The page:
- Read all the time. When sick of reading, listen to the radio. When sick of radio, watch old movies. When sick of old movies, go look at a painting. When sick of looking at paintings, take a long walk along the river. When sick of walking, chat up a stranger at a bar. When sick of strangers, write a letter to someone you know, sort of. When sick of correspondence, identify the trees in a nearby park. Find a horse and speak to it. Take a train to a seaside town in Connecticut. Follow a difficult recipe with obscure ingredients and run to the Korean spice shop on 28th to get the exact thing you need. Feed yourself. Do all these things, but not necessarily in this order.
APC: So, I recently changed a habit and broke a rule. I had become lazy and was writing only after my kids went to sleep because I couldn’t bear to lose more of my own sleep hours, but now I set my alarm to wake up before them to write. I write for a really short time—ten minutes—but it is so important to me. I also broke a rule: I had been told by my very first, very impressive, Unnameable writing mentor, to never use the word “soul” in a poem, that it was sickly and saccharine and all things wrong would happen to me, and no one would take me seriously as a writer if I did. And now with this new habit, this morning practice I have recently developed, I write quite directly to “My Soul.” In fact, I wrote this on the cover of my bedside notebook. It felt freeing but it also still makes me sick to admit it.
We live in a world which over-prioritizes the kid over their mother (or primary caregiver).
MF: Can I be honest? I have a lot of writer friends who have kids. It looks hard. My job with those friends, I think, is to be like, “listen, I don’t really care about kids, I care about you and your writing. Do what you need to do, but make sure you keep writing.” I don’t think they’re getting that messaging enough. We live in a world which over-prioritizes the kid over their mother (or primary caregiver). Sacrifice, sacrifice, sacrifice. It becomes taboo for those caregivers to stick up for themselves, for their brains, for their humanity to which writing is cosmically linked. No. Kids are not special, and no one is radical for having them. They are part of society and so are you. But a lot of people get tricked by heteronormative logic into thinking that doing so much unpaid labor (again, majority women and femmes) is “natural” or “normal.” It isn’t. It’s structural. Who benefits from women and femmes' exhaustion, labor, and time crunch? We know who. What I’m saying is take those ten minutes and more. Take up room. I want my friends who also happen to be parents, well, I want their writing in the world. I’m greedy for their words, talents, and brains.
Who benefits from women and femmes' exhaustion, labor, and time crunch? We know who.
APC: Speaking of working against the norm, here’s our next challenge.
Write down something that you have done or imagined doing (with your written work) that you think are "not normal," "deviant" or "sick."
MF: Not writing poems about identity. Wanting to just be able to write love poems where I don’t have to respond to the zeitgeist. Where I don’t have to bleed on the page for people to think the poem is profound.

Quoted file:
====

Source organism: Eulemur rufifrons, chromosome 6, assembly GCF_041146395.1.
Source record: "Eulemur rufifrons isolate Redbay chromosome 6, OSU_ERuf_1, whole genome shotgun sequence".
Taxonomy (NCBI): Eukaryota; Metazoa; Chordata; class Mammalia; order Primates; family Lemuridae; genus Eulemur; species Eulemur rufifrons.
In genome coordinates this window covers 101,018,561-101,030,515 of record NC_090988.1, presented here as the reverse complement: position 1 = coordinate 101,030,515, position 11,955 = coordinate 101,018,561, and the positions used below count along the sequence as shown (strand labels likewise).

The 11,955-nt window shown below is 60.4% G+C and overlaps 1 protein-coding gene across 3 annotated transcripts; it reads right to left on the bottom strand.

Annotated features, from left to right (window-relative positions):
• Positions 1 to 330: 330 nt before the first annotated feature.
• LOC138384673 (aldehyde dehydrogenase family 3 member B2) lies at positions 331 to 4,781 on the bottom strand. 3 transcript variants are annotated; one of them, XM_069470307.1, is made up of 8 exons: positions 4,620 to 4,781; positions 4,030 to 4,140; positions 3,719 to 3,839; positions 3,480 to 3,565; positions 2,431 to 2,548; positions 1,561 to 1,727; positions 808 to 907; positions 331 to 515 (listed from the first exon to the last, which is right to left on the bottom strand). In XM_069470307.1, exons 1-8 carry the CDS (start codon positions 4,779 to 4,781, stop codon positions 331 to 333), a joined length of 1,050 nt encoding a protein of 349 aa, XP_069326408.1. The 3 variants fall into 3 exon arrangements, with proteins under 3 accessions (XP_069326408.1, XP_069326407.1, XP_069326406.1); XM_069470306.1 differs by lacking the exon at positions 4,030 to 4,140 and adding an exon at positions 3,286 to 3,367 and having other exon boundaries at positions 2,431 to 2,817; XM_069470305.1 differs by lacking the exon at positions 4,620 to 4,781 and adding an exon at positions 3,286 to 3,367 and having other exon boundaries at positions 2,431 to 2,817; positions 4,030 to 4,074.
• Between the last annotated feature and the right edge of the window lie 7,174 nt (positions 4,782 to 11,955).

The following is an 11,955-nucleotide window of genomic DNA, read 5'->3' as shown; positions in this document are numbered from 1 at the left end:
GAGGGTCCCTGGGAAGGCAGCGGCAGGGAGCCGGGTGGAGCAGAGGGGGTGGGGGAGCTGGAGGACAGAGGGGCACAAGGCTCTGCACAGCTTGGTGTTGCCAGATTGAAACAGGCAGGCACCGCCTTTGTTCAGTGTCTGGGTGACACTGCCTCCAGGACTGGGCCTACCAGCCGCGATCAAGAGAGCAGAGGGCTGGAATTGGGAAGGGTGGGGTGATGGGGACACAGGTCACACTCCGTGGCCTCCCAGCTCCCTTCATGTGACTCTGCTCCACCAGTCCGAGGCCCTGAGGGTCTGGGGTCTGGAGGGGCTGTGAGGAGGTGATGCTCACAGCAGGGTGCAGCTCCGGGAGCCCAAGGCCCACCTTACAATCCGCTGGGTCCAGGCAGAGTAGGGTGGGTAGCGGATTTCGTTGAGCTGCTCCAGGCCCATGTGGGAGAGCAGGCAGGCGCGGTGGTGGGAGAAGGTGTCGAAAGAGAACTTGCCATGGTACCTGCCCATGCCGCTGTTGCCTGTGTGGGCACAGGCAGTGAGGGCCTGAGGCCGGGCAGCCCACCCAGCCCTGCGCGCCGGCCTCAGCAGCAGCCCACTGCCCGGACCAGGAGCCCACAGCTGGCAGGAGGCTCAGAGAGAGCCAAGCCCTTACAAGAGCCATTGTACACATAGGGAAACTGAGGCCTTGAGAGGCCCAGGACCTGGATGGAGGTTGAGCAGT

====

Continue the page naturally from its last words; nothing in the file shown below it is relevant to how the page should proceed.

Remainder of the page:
APC: I already confessed that writing to my soul makes me feel like a degenerate. But maybe it is the shameful bit that makes me feel this way. I should have been doing this all along—less footnotes and marginalia, less social conscience and political or professional or ideological ambition. Less needing to have public value or something. Wishing I could bring flowers—like I do “in real life.” Show up with a bottle of wine. Seriously, why can’t I just bring flowers to every poem and tell you that I love you? Why can’t I write all my poems on pink paper with an old Reed typewriter and give them to people I actually have poetry crushes on? I guess both of us being burdened by reception and zeitgeist leads well to my next question.
Seriously, why can’t I just bring flowers to every poem and tell you that I love you?
*How do you feel about public vs. private sex writing?
MF: All writing is both public and interior.
APC: Yes. Next, we have an exercise about boundaries.
*Exercise: Boundaries and Radical Acceptance
Name a situation [in your writing] that requires you to set a boundary. Perhaps you are hesitant to set this limit, or wishy-washy about its enforcement. Imagine engaging in a creative conversation where your boundary becomes the starting point for a [literary] ecstatic solution.
MF: I try to be fair to my beloveds. I try to be fairer to them than to me, but also, the poem is not a jury.
APC: I like that. The boundary being that, if you include your real-life people in your work, you have to be fair to them, give them their due, their complexity, even more so than you do for yourself. But also give yourself permission—the poem is “not a jury.” This idea would probably materialize in the ecstatic solution I discovered in the wake of watching Alice Diop’s “Saint Omer” on the case of Kabou. The solution was for me to cry in the alley in the near-blizzard conditions of Montréal, thinking about radical maternities and matricide and how we are our own executioners, of course, as writers and how harrowing that all is in so-called “truth-telling.” It floored me. I’m likely going to cry again just thinking about it.